Virtually no one is a stranger to anxiety; unpleasant for sure, and for some of us, this unwelcome visitor can show up a bit more frequently and linger a lot longer. Failure to cope can cause serious problems in your personal and professional life, as well as damage your health. If you are hoping to supplement the effects of medications used to address this problem or simply want to tackle the problem through natural means, there are several ways to accomplish this.
As someone who used to experience a lot of anxiety, I can say without doubt that meditation was the most powerful tool in helping me rein it in. The best way I can think to describe it is that meditation helps fix a broken mind, a mind with a skewed perspective that races and simply reacts to everything around it automatically. This ancient practice helps you gain control of your thoughts and helps strengthen the space that lies between your consciousness and your thoughts, which contrary to popular belief, are not you, just a fleeting entity. When you can sit back and observe what you are thinking and feeling, you can respond, rather than react. You can learn to sit with discomfort better without having as strong a reaction to it—essentially, you become more comfortable with being uncomfortable. You will quickly begin to realize the fleeting nature of your thoughts and feelings and when something comes up, you will have a stronger awareness that it will pass. You adopt a more empowering perspective that says you can control this.
There is great power in writing things down, whether it is a to-do list, or a summation of the day’s experiences. I have found journaling to be another powerful tool in coping with anxiety because of the opportunity it represents for reflection. By writing down what you felt during the day, you can see what things trigger you, how you may be able to respond better and why you felt what you did. When we want to change ourselves and our ways, the first step is to perform a deep examination of what is going on inside—only then can we begin to transform. Another reason this tool is so useful is the privacy aspect. Only you are seeing this, so you do not have to censor yourself. Write down everything you felt or thought, no matter how crazy or embarrassing it may seem. No one will see it but you, so let loose.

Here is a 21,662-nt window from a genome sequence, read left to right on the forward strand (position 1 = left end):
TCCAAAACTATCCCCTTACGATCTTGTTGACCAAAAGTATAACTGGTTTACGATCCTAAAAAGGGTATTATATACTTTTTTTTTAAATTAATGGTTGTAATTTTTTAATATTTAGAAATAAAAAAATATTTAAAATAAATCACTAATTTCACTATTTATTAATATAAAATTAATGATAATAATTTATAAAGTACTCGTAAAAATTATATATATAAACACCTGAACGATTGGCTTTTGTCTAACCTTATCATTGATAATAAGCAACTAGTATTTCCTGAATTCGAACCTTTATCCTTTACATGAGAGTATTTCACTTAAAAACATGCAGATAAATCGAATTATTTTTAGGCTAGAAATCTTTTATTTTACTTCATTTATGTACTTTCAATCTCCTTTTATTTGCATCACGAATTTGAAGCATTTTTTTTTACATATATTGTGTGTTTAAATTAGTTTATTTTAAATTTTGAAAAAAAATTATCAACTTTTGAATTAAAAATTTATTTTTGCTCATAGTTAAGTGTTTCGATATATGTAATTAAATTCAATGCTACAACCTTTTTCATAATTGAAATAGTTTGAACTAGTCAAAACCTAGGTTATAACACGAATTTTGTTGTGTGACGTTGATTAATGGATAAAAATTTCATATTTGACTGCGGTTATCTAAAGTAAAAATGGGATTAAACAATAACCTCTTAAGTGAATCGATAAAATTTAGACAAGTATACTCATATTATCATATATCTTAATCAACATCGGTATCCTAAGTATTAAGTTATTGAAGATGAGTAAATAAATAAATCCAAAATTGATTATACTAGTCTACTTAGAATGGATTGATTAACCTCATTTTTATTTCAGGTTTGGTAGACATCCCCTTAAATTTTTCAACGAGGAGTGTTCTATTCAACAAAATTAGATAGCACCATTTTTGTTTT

A variety of supplements have been used for thousands of years to promote mental well-being, and it is well worth your time to experiment with this route, provided you do not have any medical conditions or are using any medications, that may interfere with a particular supplement. Some research suggests that passionflower may work as well as benzodiazepines (a common class of anti-anxiety medication) for treating the symptoms of anxiety. Traditional Chinese Medicine highly values angelica for its ability to soothe nervousness and insomnia. St. John’s Wort may also help, particularly if you suffer from bouts of mild to moderate depression—this herb in particular is known to interact with many types of drugs so if you take any sort of medication, it is doubly important to educate yourself on any possible interactions. Valerian may also help if your anxiety is keeping you from sleeping at night.
It is important to remember that it can take herbs and other natural supplements longer to work than pharmaceuticals. In some cases, you may not reap full benefit until you have been taking something for up to eight weeks. It is important to be patient when working with natural medicine. And just like drugs, not every treatment may work for every person, so keep trying until you find something that works for you.
Kelli Cooper is a freelance writer who is passionate about natural health, particularly the benefits of Chinese herbs; she recommends visiting Solstice Medicine Company for a great selection of quality Eastern remedies.